The Anatomy of a Ransomware Attack
With organizations falling victim to cyber attacks each day, it’s more important than ever to have a well-trained team to secure the information you can’t afford to lose. By staying aware and up to date of what happens at each stage of a ransomware attack, as well as the corresponding remediation tactics, you can better prepare your business and your team.
Stage 1: Campaign
The attacker has determined what method they will use to exploit their target. The largest attacks have come as a result of password reuse, poorly configured services, and supply chain failure. Other common methods include remote exploitation of web servers or the creation of credential-stealing websites.
While the human element of cyber attacks can’t be completely avoided, it can be mitigated. Organization-wide training educates employees on username and password best practices as well as how to identify potentially malicious emails and what to do if they receive them. In addition, you can implement tools designed to remove links from emails while also scanning and removing attachments.
Stage 2: Infection
Once a user's credentials have been stolen and access has been obtained within other areas of an organization, the infection stage begins. During this stage, the ransomware code has been executed but encryption hasn’t taken place.
The best response at this stage involves a SOC Team and EDR solution, such as network monitoring or network security monitoring. This helps identify the delivery of malware or command and control (C2) communication. Multi-factor authentication, source IP confirmation, and trusted devices in combination can also limit the effectiveness of stolen credentials.
Stage 3: Staging
During staging, the ransomware is embedded in your system and connected with the C2 server, allowing hackers to make changes to your system to ensure access is maintained in the event of an interruption. This phase of the attack also allows crypto keys to pass and encode your organization’s most valuable information.
Implementing the use of proxy servers and application-layer firewalls can limit the effectiveness of communication to the C2 server, as requests are compared to heuristic models. If it looks like malicious C2 and sounds like malicious C2, it gets blocked and alerts go off preventing further damage to your organization.
Stage 4: Scanning
With the C2 server connection made, the malware scans your device and locates files to encrypt. After scanning, the malware will move to your file shares and cloud data. Depending on the number of files available, the scanning stage could take minutes or hours. While this may seem time consuming, the scanning phase is critical in the attack process as each file is being reviewed for the permission level it has to the compromised user or machine.
Scanning can be mitigated with properly configured Active Directory and secure cloud communication. If this happens to you and you can identify the scanning phase, the best way to prevent further damage is by isolating all trusts from the networks and locking all user accounts.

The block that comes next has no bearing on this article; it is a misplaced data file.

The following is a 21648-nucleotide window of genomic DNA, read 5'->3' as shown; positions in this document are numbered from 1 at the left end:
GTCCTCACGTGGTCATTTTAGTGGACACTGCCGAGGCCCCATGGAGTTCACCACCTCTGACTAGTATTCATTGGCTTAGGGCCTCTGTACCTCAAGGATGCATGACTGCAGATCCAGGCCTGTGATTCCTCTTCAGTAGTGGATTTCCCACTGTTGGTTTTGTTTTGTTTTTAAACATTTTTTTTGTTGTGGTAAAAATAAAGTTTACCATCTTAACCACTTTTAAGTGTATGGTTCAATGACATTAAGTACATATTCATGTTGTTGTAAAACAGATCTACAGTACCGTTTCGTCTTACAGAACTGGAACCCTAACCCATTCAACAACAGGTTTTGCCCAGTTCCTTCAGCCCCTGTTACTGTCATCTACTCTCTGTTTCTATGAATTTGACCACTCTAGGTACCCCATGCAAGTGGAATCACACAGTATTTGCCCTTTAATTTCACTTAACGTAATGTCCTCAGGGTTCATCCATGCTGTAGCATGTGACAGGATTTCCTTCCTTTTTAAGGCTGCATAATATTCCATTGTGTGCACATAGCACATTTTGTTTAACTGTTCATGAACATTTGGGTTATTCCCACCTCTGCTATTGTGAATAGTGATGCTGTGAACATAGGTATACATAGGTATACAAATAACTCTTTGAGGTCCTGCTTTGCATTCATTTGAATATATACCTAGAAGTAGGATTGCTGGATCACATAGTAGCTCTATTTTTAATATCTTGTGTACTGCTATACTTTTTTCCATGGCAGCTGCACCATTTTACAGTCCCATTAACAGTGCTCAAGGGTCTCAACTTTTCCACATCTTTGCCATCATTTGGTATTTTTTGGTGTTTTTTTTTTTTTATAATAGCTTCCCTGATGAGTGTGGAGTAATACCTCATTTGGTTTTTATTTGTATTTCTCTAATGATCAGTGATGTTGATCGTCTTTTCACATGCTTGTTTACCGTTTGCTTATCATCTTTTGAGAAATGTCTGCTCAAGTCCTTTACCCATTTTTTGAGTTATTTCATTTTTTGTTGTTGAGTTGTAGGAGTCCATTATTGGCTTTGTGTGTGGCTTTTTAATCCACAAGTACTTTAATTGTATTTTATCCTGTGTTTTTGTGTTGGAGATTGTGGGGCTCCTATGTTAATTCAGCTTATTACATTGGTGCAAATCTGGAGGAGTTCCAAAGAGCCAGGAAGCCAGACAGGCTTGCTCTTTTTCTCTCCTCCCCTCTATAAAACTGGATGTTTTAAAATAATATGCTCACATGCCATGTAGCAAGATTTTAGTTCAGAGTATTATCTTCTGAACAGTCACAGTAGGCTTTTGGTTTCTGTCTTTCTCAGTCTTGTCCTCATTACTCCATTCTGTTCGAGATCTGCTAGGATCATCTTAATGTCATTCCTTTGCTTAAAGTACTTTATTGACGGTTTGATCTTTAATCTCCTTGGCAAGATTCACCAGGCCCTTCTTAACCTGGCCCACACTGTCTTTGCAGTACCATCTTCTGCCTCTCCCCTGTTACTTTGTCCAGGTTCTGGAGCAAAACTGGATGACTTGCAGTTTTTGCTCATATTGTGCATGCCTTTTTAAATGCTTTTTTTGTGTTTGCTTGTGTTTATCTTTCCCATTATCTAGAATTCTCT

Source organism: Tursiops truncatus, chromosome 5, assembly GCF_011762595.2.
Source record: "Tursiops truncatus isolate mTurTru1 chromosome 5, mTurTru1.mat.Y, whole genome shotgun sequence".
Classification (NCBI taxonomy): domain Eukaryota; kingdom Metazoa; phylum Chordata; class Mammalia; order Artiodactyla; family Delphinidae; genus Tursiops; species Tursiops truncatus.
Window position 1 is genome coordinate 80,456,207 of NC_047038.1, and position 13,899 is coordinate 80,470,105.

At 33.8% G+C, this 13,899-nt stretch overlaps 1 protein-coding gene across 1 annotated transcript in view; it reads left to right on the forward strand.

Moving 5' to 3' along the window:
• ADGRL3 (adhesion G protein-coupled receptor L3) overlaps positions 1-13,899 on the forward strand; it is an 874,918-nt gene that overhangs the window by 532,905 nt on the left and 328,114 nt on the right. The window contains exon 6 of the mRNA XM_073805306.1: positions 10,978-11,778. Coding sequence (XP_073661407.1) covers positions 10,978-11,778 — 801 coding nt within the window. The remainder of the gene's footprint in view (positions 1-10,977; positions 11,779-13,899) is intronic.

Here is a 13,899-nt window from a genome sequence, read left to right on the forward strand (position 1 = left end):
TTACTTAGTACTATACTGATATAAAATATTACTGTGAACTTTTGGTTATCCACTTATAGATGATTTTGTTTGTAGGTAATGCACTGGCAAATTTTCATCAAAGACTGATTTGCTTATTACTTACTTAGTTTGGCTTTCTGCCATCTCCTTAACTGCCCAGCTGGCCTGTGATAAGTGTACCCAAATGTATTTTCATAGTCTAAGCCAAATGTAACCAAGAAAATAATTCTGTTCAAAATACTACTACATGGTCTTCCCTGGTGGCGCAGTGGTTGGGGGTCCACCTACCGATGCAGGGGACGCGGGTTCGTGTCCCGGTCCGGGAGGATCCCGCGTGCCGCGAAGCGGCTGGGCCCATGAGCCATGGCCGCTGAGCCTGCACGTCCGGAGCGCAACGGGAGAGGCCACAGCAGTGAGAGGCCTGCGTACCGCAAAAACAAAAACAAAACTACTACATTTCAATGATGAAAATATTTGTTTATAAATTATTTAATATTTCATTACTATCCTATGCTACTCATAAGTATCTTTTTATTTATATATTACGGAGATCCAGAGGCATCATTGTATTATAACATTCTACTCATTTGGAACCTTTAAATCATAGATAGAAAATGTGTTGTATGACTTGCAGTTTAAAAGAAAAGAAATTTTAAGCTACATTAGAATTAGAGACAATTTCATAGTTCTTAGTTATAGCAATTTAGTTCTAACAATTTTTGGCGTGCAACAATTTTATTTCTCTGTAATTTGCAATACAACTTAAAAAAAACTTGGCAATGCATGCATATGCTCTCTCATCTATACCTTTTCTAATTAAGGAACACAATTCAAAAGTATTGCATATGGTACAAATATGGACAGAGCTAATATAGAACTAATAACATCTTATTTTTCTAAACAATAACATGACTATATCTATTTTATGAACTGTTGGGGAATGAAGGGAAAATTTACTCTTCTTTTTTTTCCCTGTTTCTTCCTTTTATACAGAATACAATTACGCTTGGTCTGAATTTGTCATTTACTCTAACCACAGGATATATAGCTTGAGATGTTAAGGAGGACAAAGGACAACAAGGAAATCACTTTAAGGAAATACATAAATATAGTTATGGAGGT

Stage 5: Encrypting
Encryption begins once your data has been scanned and inventoried. Your local files are encrypted first and then your network files are copied, encrypted, and uploaded in place of the original file which has now been deleted. Key operating system files are encrypted at the end of the process to avoid accidentally crashing the system and alarming the potential victim.
While there are few techniques to protect against encryption, or prevent and recover from it, keeping backups can minimize the damage suffered from having files encrypted. It’s vital for organizations to isolate backups and require access separate from admin and standard user accounts. Having multiple backups in separate locations adds further protection.
Stage 6: Pay Day
By now, your attacker has taken complete hold of your files and your business critical information is in their hands. In many instances, attackers resort to double and triple extortion tactics, where they threaten to publicly leak your organization’s data. Sometimes, they even go as far as sending demands to your customers or third party groups that would be harmed by having information leaked.
You should immediately begin working with the Department of Homeland Security and the Cybersecurity and Infrastructure Security Agency to reclaim access to your data. This is also a great time to research cyber security insurance if you haven’t already.
Ransomware attacks can be quick, complex, and devastating. As cyber criminals continue to take advantage of unprepared and unprotected organizations, it’s more important than ever to ensure your team is equipped with the tools needed to secure your data.
INE is proud to offer team-wide and enterprise-wide training to give you those tools as well as peace of mind. From Cyber Security Awareness training and hands-on exercises to advanced team analytics, we have the resources you need to upskill or reskill teams to protect your business.